The Garden Hill Site
The house currently known as Padbury House, named after its late owner William Padbury was constructed in 1893. Following Padbury’s purchase of the property in 1917, a separate building was constructed to the rear of the main house to house a ballroom and servants’ quarters. At this time Padbury utilized ‘Garden Hill’ to breed cattle.
St. Charles’ Seminary
In 1941 William Padbury’s landholding of ‘Garden Hill’ was purchased by the Catholic Archbishop of Perth, Archbishop Prendiville, and the Bishop of Geraldton, Bishop O’Collins, for use as a seminary. At the time the Guildford property consisted of thirteen large rooms, a hall, a boathouse on the river, outhouse facilities and beautifully kept grounds including tennis courts, playing areas, orchard and vineyard.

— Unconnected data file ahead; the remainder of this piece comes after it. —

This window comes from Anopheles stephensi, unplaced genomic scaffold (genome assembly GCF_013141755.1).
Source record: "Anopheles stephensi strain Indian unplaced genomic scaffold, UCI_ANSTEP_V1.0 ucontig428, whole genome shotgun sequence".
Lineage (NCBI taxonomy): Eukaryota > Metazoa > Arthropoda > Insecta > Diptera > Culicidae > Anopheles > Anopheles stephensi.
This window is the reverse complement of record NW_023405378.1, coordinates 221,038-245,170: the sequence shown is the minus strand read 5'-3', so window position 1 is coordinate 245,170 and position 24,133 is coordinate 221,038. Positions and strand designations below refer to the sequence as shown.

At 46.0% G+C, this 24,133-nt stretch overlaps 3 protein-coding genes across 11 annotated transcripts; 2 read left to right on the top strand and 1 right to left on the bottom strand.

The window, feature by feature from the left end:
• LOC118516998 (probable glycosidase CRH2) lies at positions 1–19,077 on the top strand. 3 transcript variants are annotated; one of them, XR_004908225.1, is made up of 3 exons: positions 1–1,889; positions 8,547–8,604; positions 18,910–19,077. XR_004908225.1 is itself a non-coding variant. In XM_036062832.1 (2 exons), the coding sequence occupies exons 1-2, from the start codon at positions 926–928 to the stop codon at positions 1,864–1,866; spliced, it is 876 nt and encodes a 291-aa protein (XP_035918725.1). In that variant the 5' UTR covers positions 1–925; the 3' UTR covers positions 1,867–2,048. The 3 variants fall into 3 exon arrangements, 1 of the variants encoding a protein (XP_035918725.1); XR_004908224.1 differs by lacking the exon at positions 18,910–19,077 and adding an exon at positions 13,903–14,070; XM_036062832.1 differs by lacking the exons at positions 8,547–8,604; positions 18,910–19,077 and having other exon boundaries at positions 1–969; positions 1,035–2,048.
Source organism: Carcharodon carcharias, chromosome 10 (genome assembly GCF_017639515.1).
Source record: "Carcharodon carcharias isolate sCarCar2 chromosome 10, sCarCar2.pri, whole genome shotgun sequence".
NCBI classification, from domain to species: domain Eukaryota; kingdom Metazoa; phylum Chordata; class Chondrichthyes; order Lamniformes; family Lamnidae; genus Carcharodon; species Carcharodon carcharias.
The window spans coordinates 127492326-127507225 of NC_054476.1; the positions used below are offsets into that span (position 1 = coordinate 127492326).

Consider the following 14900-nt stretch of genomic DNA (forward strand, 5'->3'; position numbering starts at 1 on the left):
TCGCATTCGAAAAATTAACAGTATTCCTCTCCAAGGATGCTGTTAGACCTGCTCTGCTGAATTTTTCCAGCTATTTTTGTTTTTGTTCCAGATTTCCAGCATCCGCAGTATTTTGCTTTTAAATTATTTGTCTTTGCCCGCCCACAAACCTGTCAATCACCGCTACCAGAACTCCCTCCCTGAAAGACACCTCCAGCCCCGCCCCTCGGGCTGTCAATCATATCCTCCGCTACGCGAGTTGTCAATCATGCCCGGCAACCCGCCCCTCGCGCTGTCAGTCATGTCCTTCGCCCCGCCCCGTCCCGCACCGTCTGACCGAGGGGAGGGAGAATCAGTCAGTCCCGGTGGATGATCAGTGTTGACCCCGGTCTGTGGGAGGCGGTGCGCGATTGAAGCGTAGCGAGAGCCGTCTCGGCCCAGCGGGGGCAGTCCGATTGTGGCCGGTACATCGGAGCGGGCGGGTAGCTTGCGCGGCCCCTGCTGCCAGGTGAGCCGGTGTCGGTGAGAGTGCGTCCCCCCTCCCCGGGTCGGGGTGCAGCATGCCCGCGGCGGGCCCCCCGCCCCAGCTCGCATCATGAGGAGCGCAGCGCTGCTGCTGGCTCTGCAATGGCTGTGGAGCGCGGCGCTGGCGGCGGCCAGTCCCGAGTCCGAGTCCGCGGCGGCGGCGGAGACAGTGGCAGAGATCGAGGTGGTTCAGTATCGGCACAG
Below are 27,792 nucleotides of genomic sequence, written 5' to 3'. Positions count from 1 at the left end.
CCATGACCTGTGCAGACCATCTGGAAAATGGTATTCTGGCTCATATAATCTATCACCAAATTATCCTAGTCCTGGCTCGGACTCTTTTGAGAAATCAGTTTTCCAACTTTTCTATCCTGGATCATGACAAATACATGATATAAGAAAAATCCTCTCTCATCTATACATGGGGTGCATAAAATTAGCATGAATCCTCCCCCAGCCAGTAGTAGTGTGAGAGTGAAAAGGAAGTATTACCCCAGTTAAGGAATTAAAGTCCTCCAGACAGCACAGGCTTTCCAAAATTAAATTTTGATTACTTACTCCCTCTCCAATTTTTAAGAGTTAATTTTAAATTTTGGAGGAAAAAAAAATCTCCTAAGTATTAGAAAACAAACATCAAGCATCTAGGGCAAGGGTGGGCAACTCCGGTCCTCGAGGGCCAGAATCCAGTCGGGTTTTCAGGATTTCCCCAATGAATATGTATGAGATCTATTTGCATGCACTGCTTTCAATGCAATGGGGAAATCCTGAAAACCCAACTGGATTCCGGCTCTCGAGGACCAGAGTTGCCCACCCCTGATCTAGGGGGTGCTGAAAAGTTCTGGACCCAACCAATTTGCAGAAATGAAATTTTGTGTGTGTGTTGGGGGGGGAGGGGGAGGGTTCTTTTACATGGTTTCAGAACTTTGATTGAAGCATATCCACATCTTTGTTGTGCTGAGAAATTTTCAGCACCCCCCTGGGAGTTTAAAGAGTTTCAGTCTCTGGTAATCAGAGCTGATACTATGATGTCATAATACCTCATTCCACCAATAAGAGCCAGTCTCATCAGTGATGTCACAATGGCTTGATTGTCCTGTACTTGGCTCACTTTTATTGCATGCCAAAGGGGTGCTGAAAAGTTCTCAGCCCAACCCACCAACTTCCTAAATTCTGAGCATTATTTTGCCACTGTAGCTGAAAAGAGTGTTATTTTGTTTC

St. Charles’ Seminary was founded in 1942 for the formation of Catholic priests for the ecclesiastical province of Western Australia. The seminary opened on 8 March 1942 with twenty students, three teaching staff and three domestic staff. The first rector was Rev Dr Launcelot Goody, later to become the Archbishop of Perth. In 1948 management and staffing of the seminary was handed over to the Vincentian Fathers, and in 1949 the first ordinations of St. Charles’ students took place. At the end of 1975 the Vincentian Fathers withdrew and St. Charles’ Seminary closed due to a lack of numbers. The place was then used as a ‘pre-seminary’, known as the St Charles’ Vocational. In late 1993 Archbishop Hickey announced the reopening of the seminary in 1994. In 2002 a further four buildings were constructed on the east side of the ‘ballroom’ to accommodate living quarters for up to eighteen seminarians and four priests.
Students now live in for six or seven years while undertaking much of their study at Notre Dame University in Fremantle. Since 1942 more than four hundred men have passed through St. Charles’ and over one hundred and sixty have been ordained priests and five of its former students have become archbishops or bishops.